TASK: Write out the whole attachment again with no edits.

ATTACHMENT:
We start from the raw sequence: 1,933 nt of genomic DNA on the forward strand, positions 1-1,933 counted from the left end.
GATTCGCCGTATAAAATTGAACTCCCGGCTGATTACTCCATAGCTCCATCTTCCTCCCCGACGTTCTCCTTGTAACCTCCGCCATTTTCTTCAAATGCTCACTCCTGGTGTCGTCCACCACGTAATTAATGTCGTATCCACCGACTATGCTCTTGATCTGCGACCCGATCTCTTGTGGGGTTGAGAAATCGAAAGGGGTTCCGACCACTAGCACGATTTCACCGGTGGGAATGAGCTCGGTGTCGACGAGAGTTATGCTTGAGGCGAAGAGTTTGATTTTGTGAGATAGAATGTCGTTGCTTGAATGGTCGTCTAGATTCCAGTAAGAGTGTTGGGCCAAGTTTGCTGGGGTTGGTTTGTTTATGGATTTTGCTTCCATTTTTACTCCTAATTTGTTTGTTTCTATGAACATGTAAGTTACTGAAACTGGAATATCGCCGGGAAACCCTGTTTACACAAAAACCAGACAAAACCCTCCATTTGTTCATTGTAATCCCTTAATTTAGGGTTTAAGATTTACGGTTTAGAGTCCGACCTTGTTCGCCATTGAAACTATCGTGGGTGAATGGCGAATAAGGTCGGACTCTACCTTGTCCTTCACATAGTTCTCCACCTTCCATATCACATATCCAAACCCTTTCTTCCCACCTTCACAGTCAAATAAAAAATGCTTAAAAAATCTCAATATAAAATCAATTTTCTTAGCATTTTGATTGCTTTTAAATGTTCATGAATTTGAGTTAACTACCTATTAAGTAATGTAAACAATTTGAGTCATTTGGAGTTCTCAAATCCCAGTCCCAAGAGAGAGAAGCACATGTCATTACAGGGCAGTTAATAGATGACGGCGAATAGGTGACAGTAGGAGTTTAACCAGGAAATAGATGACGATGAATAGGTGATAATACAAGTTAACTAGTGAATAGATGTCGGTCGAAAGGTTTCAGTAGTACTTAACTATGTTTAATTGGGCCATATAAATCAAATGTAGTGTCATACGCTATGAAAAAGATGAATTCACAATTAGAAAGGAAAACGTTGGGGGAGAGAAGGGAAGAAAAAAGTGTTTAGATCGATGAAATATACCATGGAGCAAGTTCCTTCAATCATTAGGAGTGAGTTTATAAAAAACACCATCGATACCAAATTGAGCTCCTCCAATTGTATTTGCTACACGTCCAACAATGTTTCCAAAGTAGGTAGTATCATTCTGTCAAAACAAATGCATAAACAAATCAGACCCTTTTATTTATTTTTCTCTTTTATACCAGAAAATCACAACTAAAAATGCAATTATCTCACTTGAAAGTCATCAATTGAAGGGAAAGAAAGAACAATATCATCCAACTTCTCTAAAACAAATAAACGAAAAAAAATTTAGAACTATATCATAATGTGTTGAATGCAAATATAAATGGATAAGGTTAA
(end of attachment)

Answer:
We start from the raw sequence: 1,933 nt of genomic DNA on the forward strand, positions 1-1,933 counted from the left end.
GATTCGCCGTATAAAATTGAACTCCCGGCTGATTACTCCATAGCTCCATCTTCCTCCCCGACGTTCTCCTTGTAACCTCCGCCATTTTCTTCAAATGCTCACTCCTGGTGTCGTCCACCACGTAATTAATGTCGTATCCACCGACTATGCTCTTGATCTGCGACCCGATCTCTTGTGGGGTTGAGAAATCGAAAGGGGTTCCGACCACTAGCACGATTTCACCGGTGGGAATGAGCTCGGTGTCGACGAGAGTTATGCTTGAGGCGAAGAGTTTGATTTTGTGAGATAGAATGTCGTTGCTTGAATGGTCGTCTAGATTCCAGTAAGAGTGTTGGGCCAAGTTTGCTGGGGTTGGTTTGTTTATGGATTTTGCTTCCATTTTTACTCCTAATTTGTTTGTTTCTATGAACATGTAAGTTACTGAAACTGGAATATCGCCGGGAAACCCTGTTTACACAAAAACCAGACAAAACCCTCCATTTGTTCATTGTAATCCCTTAATTTAGGGTTTAAGATTTACGGTTTAGAGTCCGACCTTGTTCGCCATTGAAACTATCGTGGGTGAATGGCGAATAAGGTCGGACTCTACCTTGTCCTTCACATAGTTCTCCACCTTCCATATCACATATCCAAACCCTTTCTTCCCACCTTCACAGTCAAATAAAAAATGCTTAAAAAATCTCAATATAAAATCAATTTTCTTAGCATTTTGATTGCTTTTAAATGTTCATGAATTTGAGTTAACTACCTATTAAGTAATGTAAACAATTTGAGTCATTTGGAGTTCTCAAATCCCAGTCCCAAGAGAGAGAAGCACATGTCATTACAGGGCAGTTAATAGATGACGGCGAATAGGTGACAGTAGGAGTTTAACCAGGAAATAGATGACGATGAATAGGTGATAATACAAGTTAACTAGTGAATAGATGTCGGTCGAAAGGTTTCAGTAGTACTTAACTATGTTTAATTGGGCCATATAAATCAAATGTAGTGTCATACGCTATGAAAAAGATGAATTCACAATTAGAAAGGAAAACGTTGGGGGAGAGAAGGGAAGAAAAAAGTGTTTAGATCGATGAAATATACCATGGAGCAAGTTCCTTCAATCATTAGGAGTGAGTTTATAAAAAACACCATCGATACCAAATTGAGCTCCTCCAATTGTATTTGCTACACGTCCAACAATGTTTCCAAAGTAGGTAGTATCATTCTGTCAAAACAAATGCATAAACAAATCAGACCCTTTTATTTATTTTTCTCTTTTATACCAGAAAATCACAACTAAAAATGCAATTATCTCACTTGAAAGTCATCAATTGAAGGGAAAGAAAGAACAATATCATCCAACTTCTCTAAAACAAATAAACGAAAAAAAATTTAGAACTATATCATAATGTGTTGAATGCAAATATAAATGGATAAGGTTAA